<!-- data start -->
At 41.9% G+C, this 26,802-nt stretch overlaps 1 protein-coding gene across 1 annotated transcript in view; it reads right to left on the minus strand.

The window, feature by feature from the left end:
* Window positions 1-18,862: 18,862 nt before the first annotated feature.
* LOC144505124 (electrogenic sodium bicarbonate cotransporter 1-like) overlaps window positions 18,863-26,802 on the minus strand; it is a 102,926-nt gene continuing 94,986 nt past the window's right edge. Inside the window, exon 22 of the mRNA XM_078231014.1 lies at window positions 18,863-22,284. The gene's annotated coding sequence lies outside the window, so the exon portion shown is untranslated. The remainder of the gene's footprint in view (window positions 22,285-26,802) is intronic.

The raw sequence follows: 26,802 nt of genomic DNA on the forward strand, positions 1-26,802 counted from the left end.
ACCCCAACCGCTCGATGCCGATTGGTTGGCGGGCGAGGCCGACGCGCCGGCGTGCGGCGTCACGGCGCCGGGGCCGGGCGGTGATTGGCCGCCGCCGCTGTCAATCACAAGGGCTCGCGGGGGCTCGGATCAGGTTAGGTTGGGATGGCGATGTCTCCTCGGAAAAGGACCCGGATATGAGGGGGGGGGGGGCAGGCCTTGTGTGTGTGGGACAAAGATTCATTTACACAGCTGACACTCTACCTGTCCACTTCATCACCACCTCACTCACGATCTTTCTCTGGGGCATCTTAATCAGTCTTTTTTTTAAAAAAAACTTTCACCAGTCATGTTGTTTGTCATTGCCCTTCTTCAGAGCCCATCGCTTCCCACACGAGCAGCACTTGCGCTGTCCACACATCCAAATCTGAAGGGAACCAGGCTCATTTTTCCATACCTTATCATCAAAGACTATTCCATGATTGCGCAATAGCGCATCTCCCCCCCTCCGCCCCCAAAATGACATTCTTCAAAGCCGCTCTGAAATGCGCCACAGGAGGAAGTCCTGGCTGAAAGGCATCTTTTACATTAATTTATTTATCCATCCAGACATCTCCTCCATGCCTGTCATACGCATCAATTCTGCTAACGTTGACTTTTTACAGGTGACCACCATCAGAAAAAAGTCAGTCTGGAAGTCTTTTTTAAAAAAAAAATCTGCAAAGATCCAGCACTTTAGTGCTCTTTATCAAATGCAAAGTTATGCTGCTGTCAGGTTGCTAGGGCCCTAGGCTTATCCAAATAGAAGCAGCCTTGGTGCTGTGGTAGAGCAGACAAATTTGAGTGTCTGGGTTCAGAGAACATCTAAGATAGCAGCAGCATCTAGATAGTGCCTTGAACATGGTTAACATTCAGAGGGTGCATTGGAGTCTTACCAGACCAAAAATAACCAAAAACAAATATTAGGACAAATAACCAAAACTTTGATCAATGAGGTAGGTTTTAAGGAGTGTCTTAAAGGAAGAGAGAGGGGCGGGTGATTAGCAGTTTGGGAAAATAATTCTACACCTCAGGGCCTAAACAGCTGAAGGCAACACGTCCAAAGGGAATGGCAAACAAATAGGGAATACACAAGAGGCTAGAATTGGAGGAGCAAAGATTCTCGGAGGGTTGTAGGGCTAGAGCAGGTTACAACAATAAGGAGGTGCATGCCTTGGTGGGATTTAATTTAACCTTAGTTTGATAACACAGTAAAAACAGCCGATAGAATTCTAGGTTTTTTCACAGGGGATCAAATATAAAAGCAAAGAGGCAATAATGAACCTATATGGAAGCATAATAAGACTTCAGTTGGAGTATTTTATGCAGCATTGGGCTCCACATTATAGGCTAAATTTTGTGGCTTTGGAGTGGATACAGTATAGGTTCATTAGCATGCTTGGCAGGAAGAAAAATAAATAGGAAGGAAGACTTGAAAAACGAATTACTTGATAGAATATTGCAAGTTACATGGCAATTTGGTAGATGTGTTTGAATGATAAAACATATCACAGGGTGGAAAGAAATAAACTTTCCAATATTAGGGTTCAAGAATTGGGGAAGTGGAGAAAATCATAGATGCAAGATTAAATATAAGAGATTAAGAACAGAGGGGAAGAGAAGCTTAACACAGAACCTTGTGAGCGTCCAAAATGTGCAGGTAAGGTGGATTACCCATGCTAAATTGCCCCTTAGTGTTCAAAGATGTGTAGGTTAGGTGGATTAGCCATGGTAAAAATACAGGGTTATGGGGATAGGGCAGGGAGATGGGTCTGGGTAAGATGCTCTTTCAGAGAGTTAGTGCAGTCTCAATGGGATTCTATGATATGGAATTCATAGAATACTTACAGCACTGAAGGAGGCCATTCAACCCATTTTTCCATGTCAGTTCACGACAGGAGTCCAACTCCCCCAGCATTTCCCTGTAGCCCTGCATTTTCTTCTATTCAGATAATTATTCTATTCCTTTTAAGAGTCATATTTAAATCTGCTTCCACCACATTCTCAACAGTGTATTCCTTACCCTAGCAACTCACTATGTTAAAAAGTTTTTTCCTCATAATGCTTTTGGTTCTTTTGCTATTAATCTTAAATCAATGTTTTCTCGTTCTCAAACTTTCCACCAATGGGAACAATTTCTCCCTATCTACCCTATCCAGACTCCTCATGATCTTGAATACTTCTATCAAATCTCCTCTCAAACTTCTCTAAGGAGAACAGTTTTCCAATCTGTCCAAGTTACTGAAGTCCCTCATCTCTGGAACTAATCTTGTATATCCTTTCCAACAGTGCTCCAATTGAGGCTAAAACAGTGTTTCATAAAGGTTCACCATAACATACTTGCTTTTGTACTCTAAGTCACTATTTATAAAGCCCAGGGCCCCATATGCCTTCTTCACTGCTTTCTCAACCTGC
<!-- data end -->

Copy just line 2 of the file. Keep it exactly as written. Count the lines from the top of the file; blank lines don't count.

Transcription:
The window, feature by feature from the left end: